This project has gone on so long and produced so many pieces, so before February ends I thought I’d highlight five of the most popular pieces we’ve presented in past years that deal with Afro-American experience or history. The bold-faced start of each listing is a link to take you to the original Parlando Project post that presented this poem if you want to read my first reactions to it back then.
Lines to a Nasturtium by Anne Spencer. Another Afro-American poet who published before 1925’s The New Negro anthology, but who was not published much during the later half of her life. This poem may be her extant masterpiece. It still defeats me from extracting a simple prose “meaning” from it, but it’s just breath-takingly gorgeous in sound and a diffuse emotional impact remains even in its mystery.
The Witnesses by Henry Wadsworth Longfellow. What, a poem by a white guy? Well, white supremacy is — what, how does that term start? — a white problem. Here’s a 1841 poem about the notorious Middle Passage of African captives taken across the Atlantic written within the lifetime of those that would have chartered, manned, and benefited from that trade.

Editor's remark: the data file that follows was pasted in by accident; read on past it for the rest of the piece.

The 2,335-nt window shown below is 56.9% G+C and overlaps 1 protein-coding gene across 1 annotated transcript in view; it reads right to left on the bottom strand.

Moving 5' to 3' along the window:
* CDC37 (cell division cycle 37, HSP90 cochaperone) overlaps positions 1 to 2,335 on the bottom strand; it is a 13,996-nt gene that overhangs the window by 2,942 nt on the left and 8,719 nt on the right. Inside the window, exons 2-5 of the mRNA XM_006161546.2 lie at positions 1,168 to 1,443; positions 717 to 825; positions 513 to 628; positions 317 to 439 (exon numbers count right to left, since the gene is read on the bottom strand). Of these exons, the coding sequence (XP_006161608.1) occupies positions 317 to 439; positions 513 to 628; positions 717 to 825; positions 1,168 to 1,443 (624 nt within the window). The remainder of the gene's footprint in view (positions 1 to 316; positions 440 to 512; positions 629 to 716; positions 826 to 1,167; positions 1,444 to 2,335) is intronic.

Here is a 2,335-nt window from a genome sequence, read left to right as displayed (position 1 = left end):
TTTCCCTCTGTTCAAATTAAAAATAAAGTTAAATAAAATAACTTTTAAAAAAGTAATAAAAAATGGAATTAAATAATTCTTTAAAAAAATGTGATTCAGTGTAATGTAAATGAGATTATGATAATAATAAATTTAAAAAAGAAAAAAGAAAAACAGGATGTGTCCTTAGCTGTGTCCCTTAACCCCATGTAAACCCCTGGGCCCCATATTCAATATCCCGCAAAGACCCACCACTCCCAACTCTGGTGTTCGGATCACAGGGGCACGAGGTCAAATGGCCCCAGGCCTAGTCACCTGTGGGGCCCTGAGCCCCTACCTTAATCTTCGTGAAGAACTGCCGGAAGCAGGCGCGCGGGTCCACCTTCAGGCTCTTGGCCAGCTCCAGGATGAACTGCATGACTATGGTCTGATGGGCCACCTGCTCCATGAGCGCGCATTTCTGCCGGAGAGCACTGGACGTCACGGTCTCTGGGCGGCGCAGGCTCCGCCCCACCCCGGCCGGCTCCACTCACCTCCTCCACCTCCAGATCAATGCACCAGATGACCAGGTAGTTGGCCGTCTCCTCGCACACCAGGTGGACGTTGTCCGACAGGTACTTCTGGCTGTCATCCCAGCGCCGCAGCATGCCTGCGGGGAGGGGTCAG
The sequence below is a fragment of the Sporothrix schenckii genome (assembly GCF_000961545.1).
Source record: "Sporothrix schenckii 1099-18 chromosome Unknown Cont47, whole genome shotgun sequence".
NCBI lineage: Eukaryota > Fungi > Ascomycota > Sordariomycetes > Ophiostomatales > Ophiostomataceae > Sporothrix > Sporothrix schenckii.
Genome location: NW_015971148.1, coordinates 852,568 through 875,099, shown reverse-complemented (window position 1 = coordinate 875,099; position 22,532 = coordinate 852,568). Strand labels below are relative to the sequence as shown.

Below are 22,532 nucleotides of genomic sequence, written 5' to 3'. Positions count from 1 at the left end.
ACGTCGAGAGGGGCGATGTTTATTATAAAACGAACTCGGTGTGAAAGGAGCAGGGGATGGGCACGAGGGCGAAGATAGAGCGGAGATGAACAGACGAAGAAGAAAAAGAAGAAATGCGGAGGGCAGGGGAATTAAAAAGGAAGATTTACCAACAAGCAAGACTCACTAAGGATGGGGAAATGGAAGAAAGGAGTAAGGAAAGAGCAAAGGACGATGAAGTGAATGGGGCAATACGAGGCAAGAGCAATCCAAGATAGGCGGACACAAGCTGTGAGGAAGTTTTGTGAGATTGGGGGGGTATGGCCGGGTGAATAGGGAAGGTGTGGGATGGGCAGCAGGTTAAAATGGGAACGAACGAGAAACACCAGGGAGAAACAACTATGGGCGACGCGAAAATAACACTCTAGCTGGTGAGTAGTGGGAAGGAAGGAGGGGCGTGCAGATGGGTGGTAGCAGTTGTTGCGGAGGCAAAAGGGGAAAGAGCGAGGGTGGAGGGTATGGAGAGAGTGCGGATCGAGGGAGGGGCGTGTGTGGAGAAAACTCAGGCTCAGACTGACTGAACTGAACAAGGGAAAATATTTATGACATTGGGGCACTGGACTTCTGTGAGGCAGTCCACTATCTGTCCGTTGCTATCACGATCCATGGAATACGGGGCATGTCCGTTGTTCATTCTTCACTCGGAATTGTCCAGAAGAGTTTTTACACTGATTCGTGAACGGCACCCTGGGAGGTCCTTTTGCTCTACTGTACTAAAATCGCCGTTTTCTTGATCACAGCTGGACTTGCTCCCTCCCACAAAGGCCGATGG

The Banjo Player by Fenton Johnson. Like Anne Spencer, Johnson published before 1925 and sometimes gets linked with the Harlem Renaissance — which is spiritually correct, but geographically misleading. He’s from, and spent a good deal of his life, in Chicago. He predates Langston Hughes in wanting to present ordinary Afro-Americans in the whole of their expression and experience without so much emphasis on the Talented Tenth. He’s also sometimes presented as an Afro-American radical-poet predating McKay and Hughes, though I still don’t know much about his actual political beliefs. This poem brings some humor to Black History Month, while coincidentally linking us to an historical reminder: the banjo is an Afro-American instrument first constructed by people that remembered African home fires and instruments.